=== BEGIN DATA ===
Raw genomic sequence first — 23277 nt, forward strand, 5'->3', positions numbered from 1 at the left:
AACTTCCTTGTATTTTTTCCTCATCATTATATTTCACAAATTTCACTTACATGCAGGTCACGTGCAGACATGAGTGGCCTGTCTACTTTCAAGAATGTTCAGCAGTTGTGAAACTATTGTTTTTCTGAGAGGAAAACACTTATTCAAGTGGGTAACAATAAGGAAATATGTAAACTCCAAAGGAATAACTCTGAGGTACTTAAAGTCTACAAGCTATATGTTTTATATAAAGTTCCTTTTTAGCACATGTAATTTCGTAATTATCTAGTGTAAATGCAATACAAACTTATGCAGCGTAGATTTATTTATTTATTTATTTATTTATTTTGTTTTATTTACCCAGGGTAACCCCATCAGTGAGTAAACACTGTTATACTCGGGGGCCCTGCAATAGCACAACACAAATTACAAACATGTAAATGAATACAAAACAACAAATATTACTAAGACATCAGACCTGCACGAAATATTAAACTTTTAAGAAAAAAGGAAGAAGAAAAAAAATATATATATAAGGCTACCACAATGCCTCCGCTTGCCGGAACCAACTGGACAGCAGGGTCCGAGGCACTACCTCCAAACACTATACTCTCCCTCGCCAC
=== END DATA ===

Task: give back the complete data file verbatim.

Raw genomic sequence first — 23277 nt, forward strand, 5'->3', positions numbered from 1 at the left:
AACTTCCTTGTATTTTTTCCTCATCATTATATTTCACAAATTTCACTTACATGCAGGTCACGTGCAGACATGAGTGGCCTGTCTACTTTCAAGAATGTTCAGCAGTTGTGAAACTATTGTTTTTCTGAGAGGAAAACACTTATTCAAGTGGGTAACAATAAGGAAATATGTAAACTCCAAAGGAATAACTCTGAGGTACTTAAAGTCTACAAGCTATATGTTTTATATAAAGTTCCTTTTTAGCACATGTAATTTCGTAATTATCTAGTGTAAATGCAATACAAACTTATGCAGCGTAGATTTATTTATTTATTTATTTATTTATTTTGTTTTATTTACCCAGGGTAACCCCATCAGTGAGTAAACACTGTTATACTCGGGGGCCCTGCAATAGCACAACACAAATTACAAACATGTAAATGAATACAAAACAACAAATATTACTAAGACATCAGACCTGCACGAAATATTAAACTTTTAAGAAAAAAGGAAGAAGAAAAAAAATATATATATAAGGCTACCACAATGCCTCCGCTTGCCGGAACCAACTGGACAGCAGGGTCCGAGGCACTACCTCCAAACACTATACTCTCCCTCGCCAC